Following a year of historic low homeownership rates, the housing market is expected to pick up over the next year, thanks to an unlikely home buying group: Millennials. With continued job gains and a relatively low unemployment rate, the boost in demand for housing will be predominantly fueled by America’s youngest demographic, according to forecasts from a National Association of Realtors (NAR) conference published Friday.
“NAR surveys from both current renters and recent buyers prove that there’s an overwhelmingly strong desire among the younger generation to own a home of their own,” NAR chief economist Lawrence Yun told an audience at the conference, according to a NAR press release. “The housing market over the next couple of years should get a big lift in demand from these new buyers.”
Yun’s projections, presented along with positive forecasts for the general housing market through 2017, support other groups’ findings of a housing demand rebound among millennials, usually defined as those aged 18 to 34, over the past couple of years.
Though the 2008 financial crisis pushed down growth in homeownership rates across age groups between 2006 and 2012, older millennials in their late twenties and early thirties saw accelerated gains between 2012 and 2014, according to research from the Federal National Mortgage Association, also known as Fannie Mae.
People under the age of 35 experienced disproportionate declines in homeownership rate in the years after the recession compared to those who are older, who only saw moderate decreases. The homeownership rate's change in percentage became positive for people under 35 and stayed negative for those who were older between 2012 and 2013, a report from the New America think tank found.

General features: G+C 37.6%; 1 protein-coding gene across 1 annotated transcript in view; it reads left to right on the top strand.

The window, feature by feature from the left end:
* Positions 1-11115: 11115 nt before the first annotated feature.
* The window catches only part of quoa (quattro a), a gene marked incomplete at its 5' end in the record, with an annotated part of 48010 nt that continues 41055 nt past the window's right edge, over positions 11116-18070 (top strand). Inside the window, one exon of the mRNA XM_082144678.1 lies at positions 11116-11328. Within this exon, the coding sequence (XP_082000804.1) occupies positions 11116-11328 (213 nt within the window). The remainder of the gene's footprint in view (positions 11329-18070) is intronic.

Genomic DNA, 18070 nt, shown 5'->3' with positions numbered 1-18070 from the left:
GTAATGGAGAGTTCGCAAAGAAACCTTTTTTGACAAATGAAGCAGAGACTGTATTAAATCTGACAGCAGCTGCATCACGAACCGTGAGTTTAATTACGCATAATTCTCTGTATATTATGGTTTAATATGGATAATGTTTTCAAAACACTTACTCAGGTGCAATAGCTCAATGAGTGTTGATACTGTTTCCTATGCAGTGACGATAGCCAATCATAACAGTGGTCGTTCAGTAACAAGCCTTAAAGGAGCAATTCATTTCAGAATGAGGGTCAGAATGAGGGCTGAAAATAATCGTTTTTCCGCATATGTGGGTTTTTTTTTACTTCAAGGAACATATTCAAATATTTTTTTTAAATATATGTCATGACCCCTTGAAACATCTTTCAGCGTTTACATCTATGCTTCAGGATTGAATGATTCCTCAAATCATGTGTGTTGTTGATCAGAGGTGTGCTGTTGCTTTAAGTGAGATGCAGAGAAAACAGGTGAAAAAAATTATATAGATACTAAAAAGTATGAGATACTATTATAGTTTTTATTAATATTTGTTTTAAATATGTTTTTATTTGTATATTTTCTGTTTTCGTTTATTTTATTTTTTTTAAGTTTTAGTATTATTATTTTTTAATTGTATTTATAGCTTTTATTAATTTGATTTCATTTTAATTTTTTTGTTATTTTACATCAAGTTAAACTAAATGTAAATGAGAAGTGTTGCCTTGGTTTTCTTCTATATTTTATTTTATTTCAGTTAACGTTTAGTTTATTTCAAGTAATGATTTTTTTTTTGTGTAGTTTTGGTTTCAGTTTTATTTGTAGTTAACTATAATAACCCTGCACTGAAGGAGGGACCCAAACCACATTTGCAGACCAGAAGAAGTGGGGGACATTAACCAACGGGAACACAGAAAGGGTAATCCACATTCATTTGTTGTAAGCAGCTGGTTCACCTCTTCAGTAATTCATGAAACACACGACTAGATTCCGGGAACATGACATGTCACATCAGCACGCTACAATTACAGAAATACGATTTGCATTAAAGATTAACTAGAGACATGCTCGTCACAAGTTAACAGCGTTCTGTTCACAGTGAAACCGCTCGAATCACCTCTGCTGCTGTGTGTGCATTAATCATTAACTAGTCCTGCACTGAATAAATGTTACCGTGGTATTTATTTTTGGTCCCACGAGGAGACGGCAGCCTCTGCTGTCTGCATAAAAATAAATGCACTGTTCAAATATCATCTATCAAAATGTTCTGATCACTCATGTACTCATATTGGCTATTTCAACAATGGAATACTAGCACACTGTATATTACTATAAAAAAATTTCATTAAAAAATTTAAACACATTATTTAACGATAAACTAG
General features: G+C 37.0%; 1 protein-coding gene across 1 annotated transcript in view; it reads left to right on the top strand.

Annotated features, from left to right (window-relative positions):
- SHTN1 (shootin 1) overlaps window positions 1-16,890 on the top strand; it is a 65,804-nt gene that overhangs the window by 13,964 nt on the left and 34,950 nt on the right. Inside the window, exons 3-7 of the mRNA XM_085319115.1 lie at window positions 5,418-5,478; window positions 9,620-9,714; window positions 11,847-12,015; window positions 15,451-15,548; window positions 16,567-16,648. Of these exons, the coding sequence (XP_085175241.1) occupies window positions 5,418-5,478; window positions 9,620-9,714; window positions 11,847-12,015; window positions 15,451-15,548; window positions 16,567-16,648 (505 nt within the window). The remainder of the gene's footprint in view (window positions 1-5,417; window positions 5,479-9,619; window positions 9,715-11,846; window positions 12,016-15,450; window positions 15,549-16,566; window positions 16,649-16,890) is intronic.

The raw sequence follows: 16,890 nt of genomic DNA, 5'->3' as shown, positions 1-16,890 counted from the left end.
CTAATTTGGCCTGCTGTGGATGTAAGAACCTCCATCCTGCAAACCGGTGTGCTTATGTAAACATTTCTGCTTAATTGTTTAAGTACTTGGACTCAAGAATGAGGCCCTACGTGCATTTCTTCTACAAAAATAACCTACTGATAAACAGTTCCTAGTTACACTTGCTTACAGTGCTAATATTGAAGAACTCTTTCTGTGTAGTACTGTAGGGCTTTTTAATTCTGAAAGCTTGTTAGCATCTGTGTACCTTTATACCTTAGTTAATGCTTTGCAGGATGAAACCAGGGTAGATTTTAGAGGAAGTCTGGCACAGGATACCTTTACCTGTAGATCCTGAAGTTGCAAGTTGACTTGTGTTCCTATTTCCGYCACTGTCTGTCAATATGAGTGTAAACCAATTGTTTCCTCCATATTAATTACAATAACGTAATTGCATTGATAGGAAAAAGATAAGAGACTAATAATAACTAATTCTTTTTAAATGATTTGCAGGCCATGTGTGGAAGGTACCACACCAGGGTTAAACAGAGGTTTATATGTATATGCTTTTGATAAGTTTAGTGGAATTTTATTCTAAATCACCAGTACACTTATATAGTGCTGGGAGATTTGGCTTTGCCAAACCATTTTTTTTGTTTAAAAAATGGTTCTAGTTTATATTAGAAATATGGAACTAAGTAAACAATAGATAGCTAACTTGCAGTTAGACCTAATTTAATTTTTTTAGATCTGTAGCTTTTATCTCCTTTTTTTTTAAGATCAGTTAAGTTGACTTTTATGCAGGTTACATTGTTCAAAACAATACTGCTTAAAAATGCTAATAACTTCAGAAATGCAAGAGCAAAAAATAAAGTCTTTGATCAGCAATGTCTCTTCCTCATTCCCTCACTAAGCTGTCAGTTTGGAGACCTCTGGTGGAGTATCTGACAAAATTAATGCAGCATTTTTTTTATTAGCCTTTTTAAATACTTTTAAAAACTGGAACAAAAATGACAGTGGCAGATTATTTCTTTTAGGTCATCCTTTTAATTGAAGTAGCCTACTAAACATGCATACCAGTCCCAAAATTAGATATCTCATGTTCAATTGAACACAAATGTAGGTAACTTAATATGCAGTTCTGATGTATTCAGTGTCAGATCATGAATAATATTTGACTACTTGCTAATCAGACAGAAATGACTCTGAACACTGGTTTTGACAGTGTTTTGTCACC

The NAR’s optimism for the pickup of the housing market recovery came with a catch, however. Many of the new buyers at the root of 2017’s market growth will be looking for homes within their early-career budgets, and there may not be an ample enough supply to meet their demand.
“The one caveat,” Yun continued, “is it’s essential that there’s enough new and existing supply at entry-level prices for them to reach the market.” He estimated the supply of newly-constructed homes would rise 5.3 percent to 1.22 million in 2017 — 2.8 million short of expected demand.
Much research has pointed to the likelihood that millennials have long awaited the purchase of their first home, but simply couldn’t afford to take the major life step. Today’s first-time homebuyers are, on average, several years older than first-time home buyers in the 1970s, according to a study from realty research firm Zillow. For the first time in modern history, bunking with parents became the primary living arrangement for people ages 18 to 34, according to the Pew Research Center.
Despite these historic lows, an Allstate/National Journal Heartland Monitor study found that, among Americans aged 18 to 24, 72 percent see home ownership as “a smart and achievable long-term financial decision.” That included 62 percent of 18- to 24-year-olds who were still renting.